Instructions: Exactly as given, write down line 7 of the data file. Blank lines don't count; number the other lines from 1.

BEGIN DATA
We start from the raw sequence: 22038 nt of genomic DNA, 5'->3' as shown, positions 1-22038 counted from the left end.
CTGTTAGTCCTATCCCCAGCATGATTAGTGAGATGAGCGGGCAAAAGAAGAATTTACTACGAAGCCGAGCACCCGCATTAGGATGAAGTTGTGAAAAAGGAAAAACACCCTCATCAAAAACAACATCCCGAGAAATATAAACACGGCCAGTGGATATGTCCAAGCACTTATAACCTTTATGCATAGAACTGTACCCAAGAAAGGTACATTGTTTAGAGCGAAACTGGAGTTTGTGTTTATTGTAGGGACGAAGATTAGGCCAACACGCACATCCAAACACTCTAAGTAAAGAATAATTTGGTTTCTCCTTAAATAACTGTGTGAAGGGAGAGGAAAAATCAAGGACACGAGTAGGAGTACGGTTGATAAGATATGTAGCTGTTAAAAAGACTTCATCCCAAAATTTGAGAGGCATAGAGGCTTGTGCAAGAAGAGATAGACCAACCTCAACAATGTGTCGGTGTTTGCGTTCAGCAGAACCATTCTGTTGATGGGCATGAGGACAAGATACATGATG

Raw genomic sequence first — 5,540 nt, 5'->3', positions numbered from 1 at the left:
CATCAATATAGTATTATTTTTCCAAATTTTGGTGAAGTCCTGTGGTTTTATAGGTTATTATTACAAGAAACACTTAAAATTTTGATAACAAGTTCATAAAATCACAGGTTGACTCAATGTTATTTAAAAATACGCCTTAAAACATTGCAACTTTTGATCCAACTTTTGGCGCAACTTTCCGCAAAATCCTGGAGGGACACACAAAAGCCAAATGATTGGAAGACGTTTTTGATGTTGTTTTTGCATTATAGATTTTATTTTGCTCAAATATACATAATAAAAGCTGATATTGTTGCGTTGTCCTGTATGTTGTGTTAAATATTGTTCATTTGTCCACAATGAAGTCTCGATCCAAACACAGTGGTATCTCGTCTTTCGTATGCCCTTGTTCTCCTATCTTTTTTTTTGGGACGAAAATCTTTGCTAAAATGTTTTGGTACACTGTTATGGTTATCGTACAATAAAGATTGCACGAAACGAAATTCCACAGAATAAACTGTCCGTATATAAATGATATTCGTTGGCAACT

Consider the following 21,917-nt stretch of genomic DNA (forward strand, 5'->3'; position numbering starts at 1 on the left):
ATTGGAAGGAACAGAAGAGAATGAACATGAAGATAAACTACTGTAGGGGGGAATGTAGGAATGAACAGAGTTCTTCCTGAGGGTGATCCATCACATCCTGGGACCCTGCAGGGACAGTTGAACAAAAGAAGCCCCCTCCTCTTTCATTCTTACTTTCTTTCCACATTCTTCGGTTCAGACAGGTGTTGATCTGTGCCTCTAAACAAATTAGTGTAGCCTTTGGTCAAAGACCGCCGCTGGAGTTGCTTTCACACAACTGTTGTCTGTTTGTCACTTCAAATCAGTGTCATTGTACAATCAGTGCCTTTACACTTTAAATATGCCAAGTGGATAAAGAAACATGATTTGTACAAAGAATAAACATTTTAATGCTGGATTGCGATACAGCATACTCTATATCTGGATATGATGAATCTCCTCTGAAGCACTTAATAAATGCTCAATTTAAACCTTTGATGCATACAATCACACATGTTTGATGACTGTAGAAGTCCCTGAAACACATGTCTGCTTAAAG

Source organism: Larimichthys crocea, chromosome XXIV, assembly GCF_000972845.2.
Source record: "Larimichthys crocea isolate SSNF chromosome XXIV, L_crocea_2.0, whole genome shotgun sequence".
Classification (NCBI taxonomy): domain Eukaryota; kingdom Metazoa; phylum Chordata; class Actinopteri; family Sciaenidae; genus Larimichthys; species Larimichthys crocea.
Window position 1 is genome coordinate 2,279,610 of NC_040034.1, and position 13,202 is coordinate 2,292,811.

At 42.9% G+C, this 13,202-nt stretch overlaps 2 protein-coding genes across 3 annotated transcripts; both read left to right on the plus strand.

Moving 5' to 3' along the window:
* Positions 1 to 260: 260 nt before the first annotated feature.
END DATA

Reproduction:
Source organism: Larimichthys crocea, chromosome XXIV, assembly GCF_000972845.2.